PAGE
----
Model laws, minimum standards, directives, recommendations – the variety of instruments designed to harmonise law has almost become confusing. In order to clarify the picture, the present contribution first gives an overview of the different instruments that might be suitable for harmonising civil procedure (section 1). In a second step, it will be analysed which types of instruments have already been used on the European level, and major weak and strong points of these instruments will be discussed (section 2). This leads finally to the question which type of instrument might be suitable for future challenges (section 3).
INSTRUMENTS DESIGNED TO HARMONISE PROCEDURAL LAW
Different types of instruments are to be distinguished.
On the one hand, there are hard law instruments, such as conventions and, at the European level, directives and regulations. All these instruments are characterised by their binding character.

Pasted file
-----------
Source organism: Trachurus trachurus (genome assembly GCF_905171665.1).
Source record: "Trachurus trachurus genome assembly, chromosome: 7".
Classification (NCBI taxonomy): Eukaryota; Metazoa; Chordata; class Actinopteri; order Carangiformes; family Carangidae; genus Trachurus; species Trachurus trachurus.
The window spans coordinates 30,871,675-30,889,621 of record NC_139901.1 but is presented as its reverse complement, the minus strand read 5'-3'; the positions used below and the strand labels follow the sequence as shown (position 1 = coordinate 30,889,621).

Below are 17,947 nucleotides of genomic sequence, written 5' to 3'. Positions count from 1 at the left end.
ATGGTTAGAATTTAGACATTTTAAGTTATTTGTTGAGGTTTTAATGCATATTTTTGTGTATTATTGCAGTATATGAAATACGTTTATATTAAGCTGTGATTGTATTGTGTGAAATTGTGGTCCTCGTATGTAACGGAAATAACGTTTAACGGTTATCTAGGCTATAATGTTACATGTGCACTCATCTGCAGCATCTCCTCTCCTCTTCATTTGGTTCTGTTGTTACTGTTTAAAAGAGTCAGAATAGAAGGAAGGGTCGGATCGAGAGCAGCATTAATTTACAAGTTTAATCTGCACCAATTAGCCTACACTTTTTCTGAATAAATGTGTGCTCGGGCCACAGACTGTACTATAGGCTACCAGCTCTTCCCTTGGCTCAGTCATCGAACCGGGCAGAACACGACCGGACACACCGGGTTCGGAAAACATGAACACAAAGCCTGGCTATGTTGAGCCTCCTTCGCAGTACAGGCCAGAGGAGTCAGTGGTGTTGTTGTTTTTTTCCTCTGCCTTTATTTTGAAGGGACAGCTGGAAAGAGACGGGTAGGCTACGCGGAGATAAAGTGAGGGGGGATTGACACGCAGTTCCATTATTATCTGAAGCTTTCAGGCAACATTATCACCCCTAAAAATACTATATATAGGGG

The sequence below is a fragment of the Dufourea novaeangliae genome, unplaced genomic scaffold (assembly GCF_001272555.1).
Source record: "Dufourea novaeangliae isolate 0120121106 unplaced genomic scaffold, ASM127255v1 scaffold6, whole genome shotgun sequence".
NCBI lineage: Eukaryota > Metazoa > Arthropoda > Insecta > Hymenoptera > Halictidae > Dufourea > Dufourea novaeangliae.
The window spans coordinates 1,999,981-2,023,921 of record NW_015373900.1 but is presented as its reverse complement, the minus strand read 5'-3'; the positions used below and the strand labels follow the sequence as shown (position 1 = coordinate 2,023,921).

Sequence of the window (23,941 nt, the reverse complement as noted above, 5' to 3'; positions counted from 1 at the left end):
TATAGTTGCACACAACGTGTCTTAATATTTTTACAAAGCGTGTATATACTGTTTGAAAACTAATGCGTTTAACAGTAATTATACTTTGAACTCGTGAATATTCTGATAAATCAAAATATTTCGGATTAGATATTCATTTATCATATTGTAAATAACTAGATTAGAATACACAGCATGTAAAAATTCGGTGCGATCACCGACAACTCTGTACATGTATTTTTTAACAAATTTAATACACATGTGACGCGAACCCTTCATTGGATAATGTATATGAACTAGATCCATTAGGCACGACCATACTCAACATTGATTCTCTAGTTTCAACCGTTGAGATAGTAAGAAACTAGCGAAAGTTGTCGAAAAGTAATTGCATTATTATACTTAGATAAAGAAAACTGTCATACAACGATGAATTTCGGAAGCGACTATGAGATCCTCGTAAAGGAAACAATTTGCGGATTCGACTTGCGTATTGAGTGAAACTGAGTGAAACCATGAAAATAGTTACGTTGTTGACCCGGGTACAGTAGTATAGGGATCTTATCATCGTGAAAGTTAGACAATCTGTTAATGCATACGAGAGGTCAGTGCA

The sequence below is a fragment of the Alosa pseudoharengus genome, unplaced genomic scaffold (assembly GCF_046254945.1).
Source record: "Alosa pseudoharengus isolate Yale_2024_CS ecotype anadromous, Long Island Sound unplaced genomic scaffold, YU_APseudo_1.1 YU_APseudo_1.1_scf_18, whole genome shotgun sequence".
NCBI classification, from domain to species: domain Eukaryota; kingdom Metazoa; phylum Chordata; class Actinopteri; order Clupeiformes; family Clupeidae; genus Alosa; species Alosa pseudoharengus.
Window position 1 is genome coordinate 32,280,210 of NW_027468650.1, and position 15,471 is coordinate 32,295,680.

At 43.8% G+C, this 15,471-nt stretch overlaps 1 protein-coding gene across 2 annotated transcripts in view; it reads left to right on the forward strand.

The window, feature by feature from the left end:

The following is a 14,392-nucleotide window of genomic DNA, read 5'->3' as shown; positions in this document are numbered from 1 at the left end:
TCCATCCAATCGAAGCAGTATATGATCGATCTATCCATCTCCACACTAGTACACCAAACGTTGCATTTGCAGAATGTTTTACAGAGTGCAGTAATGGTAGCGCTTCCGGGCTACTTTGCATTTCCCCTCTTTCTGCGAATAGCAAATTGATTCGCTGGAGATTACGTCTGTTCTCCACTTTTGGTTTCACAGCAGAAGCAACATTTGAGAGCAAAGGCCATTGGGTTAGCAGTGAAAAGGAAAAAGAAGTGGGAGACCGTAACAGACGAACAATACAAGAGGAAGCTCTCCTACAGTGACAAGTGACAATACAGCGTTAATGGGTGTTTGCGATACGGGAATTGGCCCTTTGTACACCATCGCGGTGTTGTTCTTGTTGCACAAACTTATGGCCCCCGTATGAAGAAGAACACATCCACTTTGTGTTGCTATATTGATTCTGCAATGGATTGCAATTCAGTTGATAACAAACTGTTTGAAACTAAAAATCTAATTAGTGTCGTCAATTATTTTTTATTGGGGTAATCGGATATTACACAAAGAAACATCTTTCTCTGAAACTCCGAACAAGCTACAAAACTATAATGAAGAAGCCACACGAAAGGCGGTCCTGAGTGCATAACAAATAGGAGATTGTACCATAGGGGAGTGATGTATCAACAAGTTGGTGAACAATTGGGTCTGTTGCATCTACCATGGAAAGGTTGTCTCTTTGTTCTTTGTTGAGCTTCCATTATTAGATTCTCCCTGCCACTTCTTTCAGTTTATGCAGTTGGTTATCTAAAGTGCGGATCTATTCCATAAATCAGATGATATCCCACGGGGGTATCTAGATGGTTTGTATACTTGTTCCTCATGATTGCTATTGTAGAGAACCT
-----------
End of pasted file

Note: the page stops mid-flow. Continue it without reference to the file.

On the other hand, there is a vast variety of soft law instruments. Their common element is the absence of any binding effect. This means that they have to convince the addressees by their substance. Within this huge category of soft law, another distinction might be made between those instruments which are addressed to private actors, those which are addressed to national legislators and, thirdly, all other instruments.
The first subcategory comprises, first and foremost, model contracts, model terms and conditions and codes of conduct. The INCOTERMS, published by the International Chamber of Commerce, are an example of model terms and conditions, which have found wide acceptance by the market. The most important instrument of the second subcategory – soft law designed for national legislators – is the model law. A prominent and very successful example is the UNCITRAL model law on arbitration – a model law in the field of procedure. The last important reform of the German Arbitration Law also followed this model.
Minimum standards are less detailed than model rules. They do not propose specific rules, but only lay down a common fundament, by which the national laws should be construed. According to Burkhard Hess, minimum standards are not as general and fundamental as constitutional principles, but are less precise than procedural principles.